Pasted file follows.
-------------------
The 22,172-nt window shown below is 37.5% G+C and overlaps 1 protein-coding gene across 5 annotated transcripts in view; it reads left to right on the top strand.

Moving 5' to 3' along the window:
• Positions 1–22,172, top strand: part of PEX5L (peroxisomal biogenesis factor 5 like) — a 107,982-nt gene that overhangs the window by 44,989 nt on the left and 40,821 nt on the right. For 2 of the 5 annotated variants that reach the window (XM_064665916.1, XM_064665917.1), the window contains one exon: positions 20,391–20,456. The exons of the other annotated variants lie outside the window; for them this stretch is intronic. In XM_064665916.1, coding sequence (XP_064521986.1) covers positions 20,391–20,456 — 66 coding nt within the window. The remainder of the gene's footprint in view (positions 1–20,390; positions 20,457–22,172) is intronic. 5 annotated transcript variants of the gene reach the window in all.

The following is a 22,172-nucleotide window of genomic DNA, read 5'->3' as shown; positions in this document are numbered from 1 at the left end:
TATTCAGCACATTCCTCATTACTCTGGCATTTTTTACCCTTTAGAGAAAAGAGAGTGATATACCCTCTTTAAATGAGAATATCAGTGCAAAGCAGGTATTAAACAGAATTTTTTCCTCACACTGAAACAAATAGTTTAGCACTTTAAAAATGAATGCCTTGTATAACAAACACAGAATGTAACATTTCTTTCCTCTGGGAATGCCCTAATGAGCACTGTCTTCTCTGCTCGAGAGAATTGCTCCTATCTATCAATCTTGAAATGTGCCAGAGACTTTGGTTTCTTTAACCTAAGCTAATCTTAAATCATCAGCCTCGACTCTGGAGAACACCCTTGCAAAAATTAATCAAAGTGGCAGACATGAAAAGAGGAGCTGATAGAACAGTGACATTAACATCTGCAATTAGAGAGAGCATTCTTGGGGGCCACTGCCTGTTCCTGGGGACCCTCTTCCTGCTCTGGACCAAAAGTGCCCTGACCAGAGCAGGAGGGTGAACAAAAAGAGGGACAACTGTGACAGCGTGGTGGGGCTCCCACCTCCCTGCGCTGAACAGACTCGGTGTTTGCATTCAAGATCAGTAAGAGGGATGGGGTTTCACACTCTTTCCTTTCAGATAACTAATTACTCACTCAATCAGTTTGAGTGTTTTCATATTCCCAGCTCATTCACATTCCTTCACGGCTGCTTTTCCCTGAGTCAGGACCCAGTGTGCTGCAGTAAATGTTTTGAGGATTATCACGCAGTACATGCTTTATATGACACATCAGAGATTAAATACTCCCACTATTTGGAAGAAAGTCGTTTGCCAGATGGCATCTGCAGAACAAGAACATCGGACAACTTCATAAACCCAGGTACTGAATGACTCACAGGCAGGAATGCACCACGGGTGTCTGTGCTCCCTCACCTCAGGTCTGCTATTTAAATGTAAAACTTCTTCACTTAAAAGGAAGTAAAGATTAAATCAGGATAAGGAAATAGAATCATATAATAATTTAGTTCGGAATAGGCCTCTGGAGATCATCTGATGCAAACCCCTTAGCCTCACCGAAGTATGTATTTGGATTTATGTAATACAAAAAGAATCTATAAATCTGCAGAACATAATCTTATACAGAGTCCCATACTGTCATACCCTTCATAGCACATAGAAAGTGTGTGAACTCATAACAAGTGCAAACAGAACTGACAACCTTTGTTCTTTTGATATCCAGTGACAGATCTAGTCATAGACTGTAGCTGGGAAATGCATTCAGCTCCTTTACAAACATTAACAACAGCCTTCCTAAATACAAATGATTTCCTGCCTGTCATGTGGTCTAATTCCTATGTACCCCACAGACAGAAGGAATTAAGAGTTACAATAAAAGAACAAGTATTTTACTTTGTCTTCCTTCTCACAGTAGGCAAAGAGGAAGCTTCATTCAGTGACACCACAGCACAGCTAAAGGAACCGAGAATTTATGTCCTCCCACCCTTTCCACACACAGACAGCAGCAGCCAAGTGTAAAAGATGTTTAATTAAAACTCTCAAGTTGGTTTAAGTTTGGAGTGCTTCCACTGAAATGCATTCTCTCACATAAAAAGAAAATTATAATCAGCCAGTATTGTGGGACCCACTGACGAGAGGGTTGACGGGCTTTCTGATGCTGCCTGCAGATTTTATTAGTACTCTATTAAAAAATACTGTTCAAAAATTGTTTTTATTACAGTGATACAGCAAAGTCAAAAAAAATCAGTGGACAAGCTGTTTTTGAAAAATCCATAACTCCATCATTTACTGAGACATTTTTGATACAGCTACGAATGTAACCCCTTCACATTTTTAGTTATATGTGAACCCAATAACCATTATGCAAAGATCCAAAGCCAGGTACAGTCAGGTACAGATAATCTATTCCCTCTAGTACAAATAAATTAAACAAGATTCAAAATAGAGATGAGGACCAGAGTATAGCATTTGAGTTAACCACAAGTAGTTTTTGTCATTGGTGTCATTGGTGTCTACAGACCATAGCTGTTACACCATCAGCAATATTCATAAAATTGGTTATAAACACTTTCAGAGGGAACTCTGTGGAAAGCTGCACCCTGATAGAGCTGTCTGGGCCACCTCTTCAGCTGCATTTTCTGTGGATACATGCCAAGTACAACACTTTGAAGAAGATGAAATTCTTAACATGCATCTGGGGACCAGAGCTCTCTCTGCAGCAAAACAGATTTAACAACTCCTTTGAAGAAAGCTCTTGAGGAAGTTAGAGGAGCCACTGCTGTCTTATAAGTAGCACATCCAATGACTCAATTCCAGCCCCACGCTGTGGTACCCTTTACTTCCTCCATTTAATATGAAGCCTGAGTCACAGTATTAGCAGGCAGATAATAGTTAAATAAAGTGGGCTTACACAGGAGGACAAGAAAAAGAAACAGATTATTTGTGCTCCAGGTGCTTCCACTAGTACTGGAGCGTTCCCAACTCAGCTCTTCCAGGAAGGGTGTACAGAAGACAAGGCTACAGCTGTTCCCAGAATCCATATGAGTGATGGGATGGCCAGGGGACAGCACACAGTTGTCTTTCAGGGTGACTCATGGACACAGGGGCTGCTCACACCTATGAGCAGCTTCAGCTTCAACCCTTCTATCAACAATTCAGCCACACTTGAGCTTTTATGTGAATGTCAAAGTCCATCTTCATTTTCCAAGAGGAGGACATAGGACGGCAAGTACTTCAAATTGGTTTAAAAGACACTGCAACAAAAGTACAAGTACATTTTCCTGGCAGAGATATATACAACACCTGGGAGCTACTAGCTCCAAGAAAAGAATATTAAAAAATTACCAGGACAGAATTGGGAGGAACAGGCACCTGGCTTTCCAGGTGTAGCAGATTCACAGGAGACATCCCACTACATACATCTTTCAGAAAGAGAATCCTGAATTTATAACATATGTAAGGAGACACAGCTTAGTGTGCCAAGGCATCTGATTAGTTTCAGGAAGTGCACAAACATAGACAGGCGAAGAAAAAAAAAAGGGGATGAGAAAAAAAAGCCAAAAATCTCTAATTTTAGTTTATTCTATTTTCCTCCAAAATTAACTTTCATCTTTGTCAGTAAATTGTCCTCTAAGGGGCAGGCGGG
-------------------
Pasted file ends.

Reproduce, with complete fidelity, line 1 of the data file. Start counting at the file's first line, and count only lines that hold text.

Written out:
The 22,172-nt window shown below is 37.5% G+C and overlaps 1 protein-coding gene across 5 annotated transcripts in view; it reads left to right on the top strand.